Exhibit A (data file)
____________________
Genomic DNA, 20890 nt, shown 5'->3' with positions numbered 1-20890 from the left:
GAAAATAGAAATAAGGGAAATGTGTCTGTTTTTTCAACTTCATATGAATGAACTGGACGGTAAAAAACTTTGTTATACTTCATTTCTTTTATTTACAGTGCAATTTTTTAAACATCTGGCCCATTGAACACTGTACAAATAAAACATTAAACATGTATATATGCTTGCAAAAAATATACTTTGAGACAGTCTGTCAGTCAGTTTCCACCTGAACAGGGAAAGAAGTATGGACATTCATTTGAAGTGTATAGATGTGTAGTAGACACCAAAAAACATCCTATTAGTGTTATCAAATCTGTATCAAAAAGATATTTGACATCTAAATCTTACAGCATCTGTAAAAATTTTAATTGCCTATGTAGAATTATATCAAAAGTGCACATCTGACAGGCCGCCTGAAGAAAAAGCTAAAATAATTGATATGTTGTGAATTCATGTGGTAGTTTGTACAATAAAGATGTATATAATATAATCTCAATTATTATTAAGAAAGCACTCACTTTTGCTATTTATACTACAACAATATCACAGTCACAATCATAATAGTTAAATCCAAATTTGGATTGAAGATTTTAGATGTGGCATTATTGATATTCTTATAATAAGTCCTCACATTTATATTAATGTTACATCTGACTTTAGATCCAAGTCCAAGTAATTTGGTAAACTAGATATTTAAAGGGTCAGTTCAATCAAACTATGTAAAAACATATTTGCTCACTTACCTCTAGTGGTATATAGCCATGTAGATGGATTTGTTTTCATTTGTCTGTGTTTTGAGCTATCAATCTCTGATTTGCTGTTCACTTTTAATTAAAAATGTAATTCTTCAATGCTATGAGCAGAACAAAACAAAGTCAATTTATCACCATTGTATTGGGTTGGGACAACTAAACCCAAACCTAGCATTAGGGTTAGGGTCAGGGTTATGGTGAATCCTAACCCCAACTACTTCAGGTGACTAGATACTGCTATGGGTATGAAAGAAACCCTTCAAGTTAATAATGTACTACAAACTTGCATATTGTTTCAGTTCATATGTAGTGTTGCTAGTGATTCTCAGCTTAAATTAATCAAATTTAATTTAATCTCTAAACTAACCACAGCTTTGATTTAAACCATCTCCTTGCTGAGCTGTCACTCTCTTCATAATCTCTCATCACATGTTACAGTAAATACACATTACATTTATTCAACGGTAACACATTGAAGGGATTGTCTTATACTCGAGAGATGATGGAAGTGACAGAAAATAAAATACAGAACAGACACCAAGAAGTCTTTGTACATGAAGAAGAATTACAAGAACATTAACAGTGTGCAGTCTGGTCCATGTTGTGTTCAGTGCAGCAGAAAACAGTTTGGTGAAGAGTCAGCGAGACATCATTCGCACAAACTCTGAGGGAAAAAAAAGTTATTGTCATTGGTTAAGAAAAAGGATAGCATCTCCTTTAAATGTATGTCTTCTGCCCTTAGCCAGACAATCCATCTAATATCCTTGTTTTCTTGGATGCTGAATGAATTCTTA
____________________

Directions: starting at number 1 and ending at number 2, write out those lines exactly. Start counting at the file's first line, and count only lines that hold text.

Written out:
Genomic DNA, 20890 nt, shown 5'->3' with positions numbered 1-20890 from the left:
GAAAATAGAAATAAGGGAAATGTGTCTGTTTTTTCAACTTCATATGAATGAACTGGACGGTAAAAAACTTTGTTATACTTCATTTCTTTTATTTACAGTGCAATTTTTTAAACATCTGGCCCATTGAACACTGTACAAATAAAACATTAAACATGTATATATGCTTGCAAAAAATATACTTTGAGACAGTCTGTCAGTCAGTTTCCACCTGAACAGGGAAAGAAGTATGGACATTCATTTGAAGTGTATAGATGTGTAGTAGACACCAAAAAACATCCTATTAGTGTTATCAAATCTGTATCAAAAAGATATTTGACATCTAAATCTTACAGCATCTGTAAAAATTTTAATTGCCTATGTAGAATTATATCAAAAGTGCACATCTGACAGGCCGCCTGAAGAAAAAGCTAAAATAATTGATATGTTGTGAATTCATGTGGTAGTTTGTACAATAAAGATGTATATAATATAATCTCAATTATTATTAAGAAAGCACTCACTTTTGCTATTTATACTACAACAATATCACAGTCACAATCATAATAGTTAAATCCAAATTTGGATTGAAGATTTTAGATGTGGCATTATTGATATTCTTATAATAAGTCCTCACATTTATATTAATGTTACATCTGACTTTAGATCCAAGTCCAAGTAATTTGGTAAACTAGATATTTAAAGGGTCAGTTCAATCAAACTATGTAAAAACATATTTGCTCACTTACCTCTAGTGGTATATAGCCATGTAGATGGATTTGTTTTCATTTGTCTGTGTTTTGAGCTATCAATCTCTGATTTGCTGTTCACTTTTAATTAAAAATGTAATTCTTCAATGCTATGAGCAGAACAAAACAAAGTCAATTTATCACCATTGTATTGGGTTGGGACAACTAAACCCAAACCTAGCATTAGGGTTAGGGTCAGGGTTATGGTGAATCCTAACCCCAACTACTTCAGGTGACTAGATACTGCTATGGGTATGAAAGAAACCCTTCAAGTTAATAATGTACTACAAACTTGCATATTGTTTCAGTTCATATGTAGTGTTGCTAGTGATTCTCAGCTTAAATTAATCAAATTTAATTTAATCTCTAAACTAACCACAGCTTTGATTTAAACCATCTCCTTGCTGAGCTGTCACTCTCTTCATAATCTCTCATCACATGTTACAGTAAATACACATTACATTTATTCAACGGTAACACATTGAAGGGATTGTCTTATACTCGAGAGATGATGGAAGTGACAGAAAATAAAATACAGAACAGACACCAAGAAGTCTTTGTACATGAAGAAGAATTACAAGAACATTAACAGTGTGCAGTCTGGTCCATGTTGTGTTCAGTGCAGCAGAAAACAGTTTGGTGAAGAGTCAGCGAGACATCATTCGCACAAACTCTGAGGGAAAAAAAAGTTATTGTCATTGGTTAAGAAAAAGGATAGCATCTCCTTTAAATGTATGTCTTCTGCCCTTAGCCAGACAATCCATCTAATATCCTTGTTTTCTTGGATGCTGAATGAATTCTTA